The Northern Westchester Examiner

Catalina Raises Concerns about Paramount Operators

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Peekskill Mayor Frank Catalina asserted last week the city’s historic Paramount Hudson Valley theater was “a leaking siv” that had him worried about the ability of the current management group to viably operate it.

After analyzing a spreadsheet of expenses to the city over the last 10 years, Catalina maintained he was alarmed by the more than $257,000 price tag the Paramount cost Peekskill in 2013 and urged the Common Council to start thinking about a “plan B” if Red House Entertainment was unable to fulfill its obligations under a 17-year contract it signed with the city in May of last year.

“It seems like these expenses have just exploded in the last year and they weren’t open for a full year,” Catalina said. “I’m not going to sit back until they turn in the keys and say the heck with it. I have real concerns about this group. I am concerned because they have been dark for a number of weeks in January and two weeks in February. It doesn’t look like we’ll be anywhere near those rosy projections.”

Under the lease agreement, Peekskill was guaranteed 5% of ticket sales at the former Paramount Center for the Arts on Brown Street. Red House has projected gross ticket sales of $900,000 in the first year (October 2013 to October 2014) and $2.2 million annually thereafter. The agreement includes a 10-year option, and Peekskill paying for utilities for the first six months.

Catalina conceded 2013 was not a good year to judge the finances of the Paramount, which is listed on the National Register of Historic Places, since Red House only was in charge for a short time, but he said the city only receiving $1,229 for the entire year was eyebrow raising.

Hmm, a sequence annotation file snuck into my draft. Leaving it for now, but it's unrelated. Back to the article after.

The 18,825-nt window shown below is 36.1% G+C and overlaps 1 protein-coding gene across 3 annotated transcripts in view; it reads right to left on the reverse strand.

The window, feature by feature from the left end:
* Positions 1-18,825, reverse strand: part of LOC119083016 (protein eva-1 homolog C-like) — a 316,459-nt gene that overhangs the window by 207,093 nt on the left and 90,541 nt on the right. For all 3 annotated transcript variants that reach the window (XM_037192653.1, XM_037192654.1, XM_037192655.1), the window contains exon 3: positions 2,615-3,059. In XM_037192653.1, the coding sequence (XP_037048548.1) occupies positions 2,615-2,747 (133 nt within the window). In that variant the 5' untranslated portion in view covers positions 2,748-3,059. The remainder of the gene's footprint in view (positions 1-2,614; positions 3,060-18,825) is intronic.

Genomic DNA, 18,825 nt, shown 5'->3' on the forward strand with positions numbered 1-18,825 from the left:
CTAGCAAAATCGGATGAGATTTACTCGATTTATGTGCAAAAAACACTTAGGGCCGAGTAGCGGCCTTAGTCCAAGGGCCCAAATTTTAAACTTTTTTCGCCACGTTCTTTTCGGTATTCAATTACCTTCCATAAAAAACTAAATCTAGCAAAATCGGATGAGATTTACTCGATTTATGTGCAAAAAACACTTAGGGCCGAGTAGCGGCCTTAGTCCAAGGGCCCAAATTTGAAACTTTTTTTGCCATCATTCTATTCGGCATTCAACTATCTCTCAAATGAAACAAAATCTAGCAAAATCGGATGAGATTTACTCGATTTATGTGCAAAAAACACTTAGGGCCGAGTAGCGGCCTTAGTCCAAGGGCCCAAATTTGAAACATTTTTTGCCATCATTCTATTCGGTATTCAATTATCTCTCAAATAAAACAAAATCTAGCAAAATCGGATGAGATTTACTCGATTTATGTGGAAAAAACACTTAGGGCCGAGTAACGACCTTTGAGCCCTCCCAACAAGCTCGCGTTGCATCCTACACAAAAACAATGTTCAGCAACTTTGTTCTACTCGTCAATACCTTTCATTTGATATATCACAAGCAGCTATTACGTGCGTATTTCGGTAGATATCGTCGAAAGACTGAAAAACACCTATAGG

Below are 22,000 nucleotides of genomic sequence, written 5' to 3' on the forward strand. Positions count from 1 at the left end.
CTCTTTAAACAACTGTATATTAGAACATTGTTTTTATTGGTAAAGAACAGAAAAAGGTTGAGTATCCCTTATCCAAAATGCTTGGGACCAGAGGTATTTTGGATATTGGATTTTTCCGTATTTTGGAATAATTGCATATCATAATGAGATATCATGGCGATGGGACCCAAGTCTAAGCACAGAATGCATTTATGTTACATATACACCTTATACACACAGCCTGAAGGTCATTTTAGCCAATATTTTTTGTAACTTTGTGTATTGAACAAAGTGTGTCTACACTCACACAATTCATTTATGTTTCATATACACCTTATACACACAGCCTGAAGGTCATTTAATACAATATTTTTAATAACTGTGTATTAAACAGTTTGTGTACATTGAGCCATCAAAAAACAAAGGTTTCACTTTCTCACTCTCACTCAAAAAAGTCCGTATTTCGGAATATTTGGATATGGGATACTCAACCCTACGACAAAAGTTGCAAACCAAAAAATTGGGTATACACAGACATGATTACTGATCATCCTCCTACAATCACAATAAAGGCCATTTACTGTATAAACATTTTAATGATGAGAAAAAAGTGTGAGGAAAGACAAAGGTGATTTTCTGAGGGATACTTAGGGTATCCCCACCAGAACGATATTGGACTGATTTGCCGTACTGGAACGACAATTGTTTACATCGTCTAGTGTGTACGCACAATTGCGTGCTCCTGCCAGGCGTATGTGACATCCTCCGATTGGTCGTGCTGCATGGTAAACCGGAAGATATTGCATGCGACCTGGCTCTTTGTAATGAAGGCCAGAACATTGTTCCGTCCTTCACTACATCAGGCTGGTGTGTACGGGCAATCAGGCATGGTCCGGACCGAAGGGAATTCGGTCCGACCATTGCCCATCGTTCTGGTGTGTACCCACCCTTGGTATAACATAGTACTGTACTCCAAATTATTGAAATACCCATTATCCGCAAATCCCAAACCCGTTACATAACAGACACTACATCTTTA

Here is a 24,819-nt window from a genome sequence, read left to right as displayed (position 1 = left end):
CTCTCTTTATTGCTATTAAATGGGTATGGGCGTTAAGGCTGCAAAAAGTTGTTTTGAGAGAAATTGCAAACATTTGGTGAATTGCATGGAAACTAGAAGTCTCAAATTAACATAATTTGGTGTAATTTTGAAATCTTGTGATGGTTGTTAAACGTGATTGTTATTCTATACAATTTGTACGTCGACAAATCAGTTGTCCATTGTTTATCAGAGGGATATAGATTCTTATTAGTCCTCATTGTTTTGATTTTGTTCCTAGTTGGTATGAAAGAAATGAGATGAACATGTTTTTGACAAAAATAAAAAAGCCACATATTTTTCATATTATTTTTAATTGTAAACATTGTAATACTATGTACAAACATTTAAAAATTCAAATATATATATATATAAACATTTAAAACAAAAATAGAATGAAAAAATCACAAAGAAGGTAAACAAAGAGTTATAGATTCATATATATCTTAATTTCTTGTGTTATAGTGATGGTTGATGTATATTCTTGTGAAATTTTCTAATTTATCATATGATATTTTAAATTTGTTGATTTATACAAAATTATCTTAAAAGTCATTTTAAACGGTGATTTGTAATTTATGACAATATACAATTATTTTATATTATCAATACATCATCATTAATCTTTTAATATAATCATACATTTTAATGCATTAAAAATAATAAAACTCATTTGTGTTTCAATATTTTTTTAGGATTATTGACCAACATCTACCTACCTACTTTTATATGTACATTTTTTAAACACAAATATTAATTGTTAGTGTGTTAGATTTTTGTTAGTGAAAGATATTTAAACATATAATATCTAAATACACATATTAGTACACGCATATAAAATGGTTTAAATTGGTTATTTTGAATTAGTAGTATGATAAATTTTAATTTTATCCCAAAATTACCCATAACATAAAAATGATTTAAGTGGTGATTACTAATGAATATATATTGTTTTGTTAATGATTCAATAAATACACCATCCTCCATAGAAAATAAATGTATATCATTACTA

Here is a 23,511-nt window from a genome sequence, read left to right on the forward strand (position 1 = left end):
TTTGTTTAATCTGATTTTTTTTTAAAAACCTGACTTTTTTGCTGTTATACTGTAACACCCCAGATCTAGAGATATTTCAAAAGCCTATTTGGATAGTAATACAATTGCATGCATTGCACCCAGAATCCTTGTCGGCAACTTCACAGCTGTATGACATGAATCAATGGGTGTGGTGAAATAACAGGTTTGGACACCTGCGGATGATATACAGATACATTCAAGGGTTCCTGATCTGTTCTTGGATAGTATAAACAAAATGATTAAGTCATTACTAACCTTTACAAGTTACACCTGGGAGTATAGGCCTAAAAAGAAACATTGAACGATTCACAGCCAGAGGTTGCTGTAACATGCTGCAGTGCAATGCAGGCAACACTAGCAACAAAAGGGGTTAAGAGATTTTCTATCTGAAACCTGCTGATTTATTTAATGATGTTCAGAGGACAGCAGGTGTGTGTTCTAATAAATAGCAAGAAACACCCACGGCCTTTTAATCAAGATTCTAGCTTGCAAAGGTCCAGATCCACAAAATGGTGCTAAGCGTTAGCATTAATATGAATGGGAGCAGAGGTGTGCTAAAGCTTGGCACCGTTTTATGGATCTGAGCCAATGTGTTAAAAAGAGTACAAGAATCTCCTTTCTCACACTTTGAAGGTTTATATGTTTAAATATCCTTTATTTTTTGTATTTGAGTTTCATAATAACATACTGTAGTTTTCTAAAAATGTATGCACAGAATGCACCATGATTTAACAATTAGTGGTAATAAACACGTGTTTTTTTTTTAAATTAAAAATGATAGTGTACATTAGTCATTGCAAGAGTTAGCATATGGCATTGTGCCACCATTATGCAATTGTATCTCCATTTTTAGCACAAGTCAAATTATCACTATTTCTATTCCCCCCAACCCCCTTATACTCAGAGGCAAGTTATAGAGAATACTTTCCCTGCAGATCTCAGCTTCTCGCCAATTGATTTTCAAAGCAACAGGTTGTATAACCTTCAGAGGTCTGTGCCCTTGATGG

He also questioned the staying power of Red House due to their efforts to seek $1 million from investors. In offering documents outlined by Red House at the end of August, the Garrison-based company stated it had a goal of raising $500,000 by the end 2013 and $500,000 in 2014. The proceeds will be held in escrow until at least $250,000 has been raised, at which point Red House may access the funds.

“When they sent out a prospective for $1 million it means to me they’re in big, serious trouble or the city made a really bad deal,” Catalina said. “I don’t want the city to be dark for eight months if and when they fail.”

The principals of Red House Entertainment, which took over the Paramount last July, said in November it was understood from the onset that it would be looking for financial backers.

Red House projected losing almost $230,000 in 2013, but is looking to bounce back in 2014 with a profit of more than $65,000 and more than $767,000 in 2015. Its website shows a full schedule of shows every weekend starting this week.

Red House, which has never run a theater such as the Paramount, was selected by the Common Council over two other entities, the Tarrytown Music Hall and the Paramount Phoenix Group. Red House has 50 employees and has been involved in many large events, including the Super Bowl and the Olympics.

“I’m just excited to hear people talking about it again,” Deputy Mayor Drew Claxton commented about the Paramount. “It may not be everything we want it to be at this very second but in a very short nine months they have pulled in some shows and pulled in some houses. I’m just really glad that shows are showing up, honestly.”

Claxton and Councilwoman Kathleen Talbot said it was premature to cast a shadow over Red House since they haven’t been given a full year yet to show their stuff, but Councilman Vincent Vesce maintained it was clear Red House was not living up to its end of the bargain with the city.

“We have an operator in there who is not meeting the expectations of its lease and what they presented in their RFP,” Vesce said. “(The Paramount) is one of the largest economic drivers of this city. We need somebody in there that can produce.”

Reportedly, Catalina was able to avoid an auction of lighting and other equipment that Red House inherited at the Paramount by negotiating a deal with Key Bank. He also is hoping to reach a settlement with a property owner to allow access to the backstage of the theater behind the Paramount East building.


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